Ben Eastman

from Wikipedia, the free encyclopedia

Ben Eastman (actually Benjamin Bangs Eastman ; born July 9, 1911 in Burlingame , California , † October 6, 2002 in Hotchkiss , Colorado ) was an American sprinter and middle-distance runner who was successful in the 400 m and 800 m in the 1930s was. He won Olympic silver once and set multiple world records, which earned him the nickname Blazin 'Ben .


He competed in his first competition in 1931 when he won the IC4A over 880 yards and ran a world record with the 4x440 y relay at Stanford University . He repeated this success the following year. In 1933 he won the IC4A for the third time, but this time over 800 m. In 1934 he became American champion over this route at the AAU .

On March 26, 1932 in Palo Alto, Eastman ran a world record over 400 m with 46.4 s. He improved the four-year-old record of his compatriot Emerson Spencer by 0.6 seconds.

On June 4, 1932, Eastman set two world records:

  • over 440 yards in 46.4 s (this record should last for more than 40 years) and
  • over 880 yards in 1: 50.9 min (with which he improved the world record of the German Otto Peltzer by 0.7 seconds)

At the 1932 Olympic Games in Los Angeles, he only started in the individual competition. He won silver in 46.4 s behind Bill Carr , who ran a world record with 46.2 s.

In 1933, he set two world records in the hall over rarely run routes:

  • 500 m in 1: 02.0 min and
  • 600 yards in 1: 09.2 min

On June 16, 1934, he set the world record over 800 m held by British Tommy Hampson in Princeton with 1: 49.8 minutes .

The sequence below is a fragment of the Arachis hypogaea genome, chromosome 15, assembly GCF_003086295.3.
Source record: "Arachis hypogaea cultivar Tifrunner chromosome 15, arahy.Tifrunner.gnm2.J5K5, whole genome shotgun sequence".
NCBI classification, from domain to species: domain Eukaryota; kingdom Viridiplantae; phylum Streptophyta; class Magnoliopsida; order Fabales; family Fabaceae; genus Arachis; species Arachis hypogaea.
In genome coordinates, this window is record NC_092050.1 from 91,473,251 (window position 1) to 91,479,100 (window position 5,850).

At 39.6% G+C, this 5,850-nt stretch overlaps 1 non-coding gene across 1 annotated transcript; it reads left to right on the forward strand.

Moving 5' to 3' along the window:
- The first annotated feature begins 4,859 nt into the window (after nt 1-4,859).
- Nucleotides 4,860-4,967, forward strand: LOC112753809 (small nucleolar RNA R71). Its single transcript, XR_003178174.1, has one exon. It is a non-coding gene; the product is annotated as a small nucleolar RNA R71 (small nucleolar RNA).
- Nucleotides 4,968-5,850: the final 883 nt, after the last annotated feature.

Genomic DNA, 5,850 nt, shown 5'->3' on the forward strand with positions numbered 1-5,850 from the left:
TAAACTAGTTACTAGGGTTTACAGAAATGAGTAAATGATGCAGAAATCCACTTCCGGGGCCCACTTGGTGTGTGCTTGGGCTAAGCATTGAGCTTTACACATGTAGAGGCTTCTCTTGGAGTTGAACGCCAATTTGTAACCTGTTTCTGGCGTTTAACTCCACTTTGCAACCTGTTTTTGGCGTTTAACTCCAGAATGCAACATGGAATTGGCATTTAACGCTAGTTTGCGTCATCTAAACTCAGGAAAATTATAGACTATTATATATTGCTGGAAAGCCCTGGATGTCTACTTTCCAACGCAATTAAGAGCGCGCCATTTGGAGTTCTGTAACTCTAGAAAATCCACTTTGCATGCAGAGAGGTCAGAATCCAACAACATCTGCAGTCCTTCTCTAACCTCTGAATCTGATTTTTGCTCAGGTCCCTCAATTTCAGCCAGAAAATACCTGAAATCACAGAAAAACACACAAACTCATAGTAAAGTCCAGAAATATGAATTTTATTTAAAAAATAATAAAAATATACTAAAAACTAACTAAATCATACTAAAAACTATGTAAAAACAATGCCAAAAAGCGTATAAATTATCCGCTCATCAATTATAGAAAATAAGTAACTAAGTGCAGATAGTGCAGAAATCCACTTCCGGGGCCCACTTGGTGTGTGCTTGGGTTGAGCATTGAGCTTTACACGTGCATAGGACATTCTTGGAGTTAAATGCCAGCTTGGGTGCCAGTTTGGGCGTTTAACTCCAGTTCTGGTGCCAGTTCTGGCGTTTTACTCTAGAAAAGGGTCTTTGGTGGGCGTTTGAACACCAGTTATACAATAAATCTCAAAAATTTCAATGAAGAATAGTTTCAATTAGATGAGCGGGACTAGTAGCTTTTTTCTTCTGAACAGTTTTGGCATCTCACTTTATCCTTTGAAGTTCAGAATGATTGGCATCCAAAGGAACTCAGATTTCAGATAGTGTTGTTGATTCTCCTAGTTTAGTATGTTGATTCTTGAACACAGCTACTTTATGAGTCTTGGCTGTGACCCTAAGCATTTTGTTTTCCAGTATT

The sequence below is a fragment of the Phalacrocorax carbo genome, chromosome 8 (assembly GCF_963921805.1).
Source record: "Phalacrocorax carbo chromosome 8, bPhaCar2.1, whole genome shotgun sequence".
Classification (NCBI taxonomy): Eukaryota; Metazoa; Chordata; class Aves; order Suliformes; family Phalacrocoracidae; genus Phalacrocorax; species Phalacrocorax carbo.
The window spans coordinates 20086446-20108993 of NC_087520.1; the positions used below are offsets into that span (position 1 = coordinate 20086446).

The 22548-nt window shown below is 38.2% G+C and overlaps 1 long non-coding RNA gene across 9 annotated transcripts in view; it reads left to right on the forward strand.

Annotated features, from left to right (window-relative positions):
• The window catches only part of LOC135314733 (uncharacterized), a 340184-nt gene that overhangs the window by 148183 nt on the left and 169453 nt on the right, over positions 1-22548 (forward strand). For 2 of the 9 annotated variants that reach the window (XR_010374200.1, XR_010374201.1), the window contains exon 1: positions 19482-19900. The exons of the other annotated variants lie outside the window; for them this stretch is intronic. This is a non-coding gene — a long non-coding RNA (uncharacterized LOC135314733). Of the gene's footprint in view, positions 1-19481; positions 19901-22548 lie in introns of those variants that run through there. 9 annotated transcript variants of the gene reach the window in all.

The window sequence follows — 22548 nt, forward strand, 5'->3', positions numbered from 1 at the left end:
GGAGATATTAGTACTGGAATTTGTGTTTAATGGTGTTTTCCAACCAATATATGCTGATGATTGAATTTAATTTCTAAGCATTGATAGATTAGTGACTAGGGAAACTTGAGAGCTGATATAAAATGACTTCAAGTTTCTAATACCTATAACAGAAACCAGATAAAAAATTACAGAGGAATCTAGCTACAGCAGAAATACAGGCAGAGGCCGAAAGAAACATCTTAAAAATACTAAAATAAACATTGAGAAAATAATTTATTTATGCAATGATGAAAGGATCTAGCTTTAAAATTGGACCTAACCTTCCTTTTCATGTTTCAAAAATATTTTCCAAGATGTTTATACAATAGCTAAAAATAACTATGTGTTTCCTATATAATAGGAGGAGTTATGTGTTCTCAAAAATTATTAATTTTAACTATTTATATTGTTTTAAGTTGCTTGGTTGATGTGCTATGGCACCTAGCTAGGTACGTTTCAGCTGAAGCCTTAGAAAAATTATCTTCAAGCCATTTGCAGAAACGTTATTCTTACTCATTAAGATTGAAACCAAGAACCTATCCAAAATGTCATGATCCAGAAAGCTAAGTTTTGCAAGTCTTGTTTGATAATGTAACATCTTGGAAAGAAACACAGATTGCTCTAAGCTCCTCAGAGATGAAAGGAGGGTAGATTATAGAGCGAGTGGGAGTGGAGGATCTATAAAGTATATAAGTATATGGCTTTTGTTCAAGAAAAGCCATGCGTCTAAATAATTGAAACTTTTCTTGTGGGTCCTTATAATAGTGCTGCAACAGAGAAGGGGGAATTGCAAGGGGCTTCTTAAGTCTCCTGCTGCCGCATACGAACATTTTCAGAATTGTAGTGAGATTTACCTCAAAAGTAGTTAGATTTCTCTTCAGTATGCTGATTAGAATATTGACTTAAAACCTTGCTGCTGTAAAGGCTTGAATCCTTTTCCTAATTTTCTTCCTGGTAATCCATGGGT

At the 1936 Olympic Games in Berlin, he was fifth in the US eliminations.

The 1.85 m tall and 72 kg heavy runner started for Stanford University . Here he trained with Dink Templeton , who was known for year-round training (which was still considered dangerous at the time ). He trained him like a sprinter and explained that the 400 m and 800 m are also a long sprint . During the semester break at the AAU sports festivals and abroad, he started for the San Francisco Olympic Club , for which his trainer also worked.

Later career

Eastman initially worked as an employee at a diesel engine manufacturer. Later he went into business for himself. After finishing his active career, he moved with his family to Colorado. There he became a farmer and ran an apple plantation. He was a member of the Agriculture Commission for 12 years.

At the age of 91 he died of pneumonia. He left three sons, seven grandchildren and four great-grandchildren. In 2006 he was inducted into the National Track and Field Hall of Fame .

Individual evidence

  1. on . 23rd March 2017
  2. Arnd Krüger : Many roads lead to Olympia. The changes in training systems for medium and long distance runners (1850–1997) . In: N. Gissel (Hrsg.): Sporting performance in change . Czwalina, Hamburg 1998, pp. 41-56.
  3. on . 23rd March 2017

Web links